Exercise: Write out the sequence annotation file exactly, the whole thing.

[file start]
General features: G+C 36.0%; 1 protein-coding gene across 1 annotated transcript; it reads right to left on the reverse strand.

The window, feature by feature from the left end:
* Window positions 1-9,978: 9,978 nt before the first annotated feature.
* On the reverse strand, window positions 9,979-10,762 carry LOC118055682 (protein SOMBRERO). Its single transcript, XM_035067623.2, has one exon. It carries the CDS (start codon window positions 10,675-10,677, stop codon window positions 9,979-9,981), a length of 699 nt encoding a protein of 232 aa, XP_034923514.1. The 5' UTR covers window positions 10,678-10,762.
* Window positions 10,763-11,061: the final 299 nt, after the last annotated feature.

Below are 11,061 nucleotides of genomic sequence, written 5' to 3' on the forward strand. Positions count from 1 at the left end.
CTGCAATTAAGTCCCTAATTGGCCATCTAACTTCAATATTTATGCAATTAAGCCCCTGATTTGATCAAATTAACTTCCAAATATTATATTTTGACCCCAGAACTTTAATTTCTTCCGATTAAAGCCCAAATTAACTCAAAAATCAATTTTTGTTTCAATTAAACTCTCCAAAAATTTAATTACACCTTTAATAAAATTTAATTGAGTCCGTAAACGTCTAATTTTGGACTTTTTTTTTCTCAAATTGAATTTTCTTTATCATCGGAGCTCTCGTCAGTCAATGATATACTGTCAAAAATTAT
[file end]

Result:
General features: G+C 36.0%; 1 protein-coding gene across 1 annotated transcript; it reads right to left on the reverse strand.

The window, feature by feature from the left end:
* Window positions 1-9,978: 9,978 nt before the first annotated feature.
* On the reverse strand, window positions 9,979-10,762 carry LOC118055682 (protein SOMBRERO). Its single transcript, XM_035067623.2, has one exon. It carries the CDS (start codon window positions 10,675-10,677, stop codon window positions 9,979-9,981), a length of 699 nt encoding a protein of 232 aa, XP_034923514.1. The 5' UTR covers window positions 10,678-10,762.
* Window positions 10,763-11,061: the final 299 nt, after the last annotated feature.

Below are 11,061 nucleotides of genomic sequence, written 5' to 3' on the forward strand. Positions count from 1 at the left end.
CTGCAATTAAGTCCCTAATTGGCCATCTAACTTCAATATTTATGCAATTAAGCCCCTGATTTGATCAAATTAACTTCCAAATATTATATTTTGACCCCAGAACTTTAATTTCTTCCGATTAAAGCCCAAATTAACTCAAAAATCAATTTTTGTTTCAATTAAACTCTCCAAAAATTTAATTACACCTTTAATAAAATTTAATTGAGTCCGTAAACGTCTAATTTTGGACTTTTTTTTTCTCAAATTGAATTTTCTTTATCATCGGAGCTCTCGTCAGTCAATGATATACTGTCAAAAATTAT